THE National Union of Teachers (NUT) yesterday accused Education Secretary Ruth Kelly of trying to impose ‘impossible’ targets on state schools that would lead to their closure and the smashing up of comprehensive state education.
In speech to the Local Government Association, Kelly said that in future ‘failing’ schools in England will be given just one year to improve or be closed by the government.
‘Being in special measures for more than a year must become a thing of the past,’ said Kelly.
‘Parents, children and communities deserve better.’
Kelly spelt out that those schools that do not come out of special measures within 12 months of an OFSTED inspection would be shut and either handed over to the control of privately-backed ‘Academies’, given to faith groups or ‘groups of parents’ – outside local education authority control – or closed outright.
This is virtually notice of closure to the 285 primary and secondary schools currently under special measures.
The one-year ultimatum will be included in a schools White Paper to be published later this autumn.
NUT General Secretary Steve Sinnott said Kelly’s 12-month deadline was ‘an impossibly short timescale’.
He warned: ‘Local authorities and schools themselves will come under intense pressure to adopt quick-fix, cosmetic measures, rather than the steps necessary to tackle problems.
‘If implemented, such an arbitrary policy will drive up the number of schools forced to close which otherwise could have improved.
‘I hope this is not a back-door way of increasing the number of candidates for Academy status; a disastrous experiment which undermines the community of schools and introduces back-door privatisation.’
The NASUWT teaching union condemned the government for seeking to ‘fast-track’ the closure of state schools.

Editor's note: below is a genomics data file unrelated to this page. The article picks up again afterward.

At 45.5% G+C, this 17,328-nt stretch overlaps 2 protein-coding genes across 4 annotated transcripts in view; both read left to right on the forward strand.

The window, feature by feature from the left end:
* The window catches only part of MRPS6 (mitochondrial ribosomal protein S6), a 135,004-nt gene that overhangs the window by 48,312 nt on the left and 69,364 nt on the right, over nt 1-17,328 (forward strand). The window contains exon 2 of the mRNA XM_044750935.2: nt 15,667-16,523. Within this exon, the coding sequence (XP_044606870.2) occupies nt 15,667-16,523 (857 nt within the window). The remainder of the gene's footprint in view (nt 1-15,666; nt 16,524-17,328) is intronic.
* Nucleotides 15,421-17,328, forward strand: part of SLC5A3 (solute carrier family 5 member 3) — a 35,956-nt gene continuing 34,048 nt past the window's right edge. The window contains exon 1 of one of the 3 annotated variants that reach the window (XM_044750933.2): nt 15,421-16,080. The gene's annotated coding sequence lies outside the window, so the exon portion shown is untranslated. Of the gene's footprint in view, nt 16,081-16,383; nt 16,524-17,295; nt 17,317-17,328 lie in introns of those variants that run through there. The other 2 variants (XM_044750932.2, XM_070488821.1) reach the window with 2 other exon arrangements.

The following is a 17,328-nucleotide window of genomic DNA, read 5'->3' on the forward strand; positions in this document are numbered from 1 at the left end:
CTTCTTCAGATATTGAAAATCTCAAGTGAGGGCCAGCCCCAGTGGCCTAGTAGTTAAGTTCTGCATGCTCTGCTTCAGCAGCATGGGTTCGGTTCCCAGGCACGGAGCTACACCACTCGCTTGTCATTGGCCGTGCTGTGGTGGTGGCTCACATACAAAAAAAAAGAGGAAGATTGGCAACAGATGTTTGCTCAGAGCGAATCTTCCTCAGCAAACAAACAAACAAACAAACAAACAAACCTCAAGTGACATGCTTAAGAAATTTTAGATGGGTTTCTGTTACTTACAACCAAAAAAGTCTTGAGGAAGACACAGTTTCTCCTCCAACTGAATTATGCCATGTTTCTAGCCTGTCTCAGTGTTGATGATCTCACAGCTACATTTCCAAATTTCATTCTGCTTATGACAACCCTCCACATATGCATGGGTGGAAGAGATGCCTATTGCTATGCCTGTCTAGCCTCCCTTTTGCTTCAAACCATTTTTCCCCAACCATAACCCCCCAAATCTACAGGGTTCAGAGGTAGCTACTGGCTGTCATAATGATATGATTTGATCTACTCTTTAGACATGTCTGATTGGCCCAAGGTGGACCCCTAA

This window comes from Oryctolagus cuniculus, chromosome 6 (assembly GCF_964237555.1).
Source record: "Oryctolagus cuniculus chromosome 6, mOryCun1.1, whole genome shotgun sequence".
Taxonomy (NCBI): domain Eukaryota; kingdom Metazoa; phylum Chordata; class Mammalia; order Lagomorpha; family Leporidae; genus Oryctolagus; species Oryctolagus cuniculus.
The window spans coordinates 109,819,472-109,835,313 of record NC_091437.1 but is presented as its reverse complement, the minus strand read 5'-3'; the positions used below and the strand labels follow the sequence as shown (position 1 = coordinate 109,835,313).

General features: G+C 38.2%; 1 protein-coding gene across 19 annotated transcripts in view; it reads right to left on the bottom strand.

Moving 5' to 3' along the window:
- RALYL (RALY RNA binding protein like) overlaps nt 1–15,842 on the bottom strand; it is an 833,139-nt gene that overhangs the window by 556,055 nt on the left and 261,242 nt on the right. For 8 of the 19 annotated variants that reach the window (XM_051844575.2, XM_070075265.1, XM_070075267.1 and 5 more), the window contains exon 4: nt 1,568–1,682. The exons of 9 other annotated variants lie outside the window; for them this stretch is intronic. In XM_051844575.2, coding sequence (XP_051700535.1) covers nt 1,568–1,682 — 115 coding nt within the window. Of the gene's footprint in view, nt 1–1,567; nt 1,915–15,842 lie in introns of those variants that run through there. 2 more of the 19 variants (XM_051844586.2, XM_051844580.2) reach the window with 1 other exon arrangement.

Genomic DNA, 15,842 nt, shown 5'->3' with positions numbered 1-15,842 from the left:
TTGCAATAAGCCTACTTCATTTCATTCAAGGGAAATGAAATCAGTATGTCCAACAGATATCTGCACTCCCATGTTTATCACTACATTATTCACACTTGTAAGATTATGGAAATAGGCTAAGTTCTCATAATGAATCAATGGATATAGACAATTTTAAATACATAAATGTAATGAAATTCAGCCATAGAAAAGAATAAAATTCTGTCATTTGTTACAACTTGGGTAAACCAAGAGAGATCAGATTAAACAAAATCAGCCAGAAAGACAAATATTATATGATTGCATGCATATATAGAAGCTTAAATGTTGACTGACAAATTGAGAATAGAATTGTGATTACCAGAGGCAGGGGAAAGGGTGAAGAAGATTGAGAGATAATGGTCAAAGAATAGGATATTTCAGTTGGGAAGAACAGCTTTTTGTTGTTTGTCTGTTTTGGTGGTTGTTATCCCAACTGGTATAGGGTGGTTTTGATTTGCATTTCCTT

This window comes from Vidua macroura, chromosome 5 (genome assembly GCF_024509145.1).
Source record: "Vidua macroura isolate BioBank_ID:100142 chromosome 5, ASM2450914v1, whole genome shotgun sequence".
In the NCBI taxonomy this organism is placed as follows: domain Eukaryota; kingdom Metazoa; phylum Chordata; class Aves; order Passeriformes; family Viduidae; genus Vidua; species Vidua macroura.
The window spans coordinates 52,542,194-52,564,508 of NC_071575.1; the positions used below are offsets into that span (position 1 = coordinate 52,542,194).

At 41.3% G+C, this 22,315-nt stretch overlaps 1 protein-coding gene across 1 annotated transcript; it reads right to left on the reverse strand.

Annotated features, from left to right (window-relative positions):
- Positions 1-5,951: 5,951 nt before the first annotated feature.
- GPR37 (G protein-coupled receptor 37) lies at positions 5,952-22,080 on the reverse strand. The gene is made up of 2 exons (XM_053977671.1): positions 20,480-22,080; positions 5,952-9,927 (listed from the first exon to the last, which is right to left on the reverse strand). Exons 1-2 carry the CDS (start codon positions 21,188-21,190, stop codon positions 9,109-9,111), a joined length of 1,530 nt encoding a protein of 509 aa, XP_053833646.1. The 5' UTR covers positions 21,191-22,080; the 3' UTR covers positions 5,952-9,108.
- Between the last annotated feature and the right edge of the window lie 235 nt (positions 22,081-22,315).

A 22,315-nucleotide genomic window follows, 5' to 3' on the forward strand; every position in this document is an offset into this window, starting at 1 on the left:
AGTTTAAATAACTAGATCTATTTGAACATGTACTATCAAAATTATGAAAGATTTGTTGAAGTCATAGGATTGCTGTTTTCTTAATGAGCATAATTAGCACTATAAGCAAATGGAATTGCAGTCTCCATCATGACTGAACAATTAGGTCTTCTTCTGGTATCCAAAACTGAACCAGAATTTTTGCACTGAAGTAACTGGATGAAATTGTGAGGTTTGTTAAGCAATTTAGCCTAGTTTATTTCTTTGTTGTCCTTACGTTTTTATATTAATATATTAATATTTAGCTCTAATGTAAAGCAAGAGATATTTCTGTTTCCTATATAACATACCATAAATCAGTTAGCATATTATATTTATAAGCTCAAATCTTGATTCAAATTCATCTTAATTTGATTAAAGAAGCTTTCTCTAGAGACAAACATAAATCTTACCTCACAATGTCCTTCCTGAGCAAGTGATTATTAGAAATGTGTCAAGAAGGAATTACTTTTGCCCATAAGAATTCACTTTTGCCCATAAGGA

NASUWT General Secretary Chris Keates said: ‘No-one would disagree that it is unacceptable for schools to “languish in failure” for four, five or six years.
‘If this occurs, and there is no evidence to suggest that this is a widespread problem, it is a failure of the system, not the schools.
‘No school fails overnight. No school deliberately sets out to fail its pupils.
‘The reasons for decline are highly complex and often outside the school’s control.
‘The reality is that the vast majority of the small number of schools in special measures succeed in raising standards within the government’s current two-year target.
‘It is highly regrettable that at the start of the new academic year there is a focus on failure rather than celebrating success,’ Keates added, referring to the recent record exam passes by GCSE and A-level pupils.
John Dunford, general secretary of the Secondary Heads Association, said struggling state schools needed support, not threats of closure, adding: ‘The one year turnaround is entirely the wrong way to go about it.’
l Recruitment of head teachers is becoming more difficult every year becauseof the government’s attacks on state education, their unions have warned.
A survey, commissioned by the Secondary Heads Association and the National Association of Head Teachers, showed that more than 20 per cent of schools in England and Wales that advertised for a head in the last school year, failed to fill the vacancy.
The situation was worst in the primary school sector, where 28 per cent of head teacher vacancies went unfilled for 2004-05.
The figure for secondary schools was 20 per cent and 22 per cent in special schools.
The unions warned that applicants were being deterred by the growing range of responsibilities being placed on heads by the government’s ‘reforms’, at the same time as resources for state education are rapidly diminishing.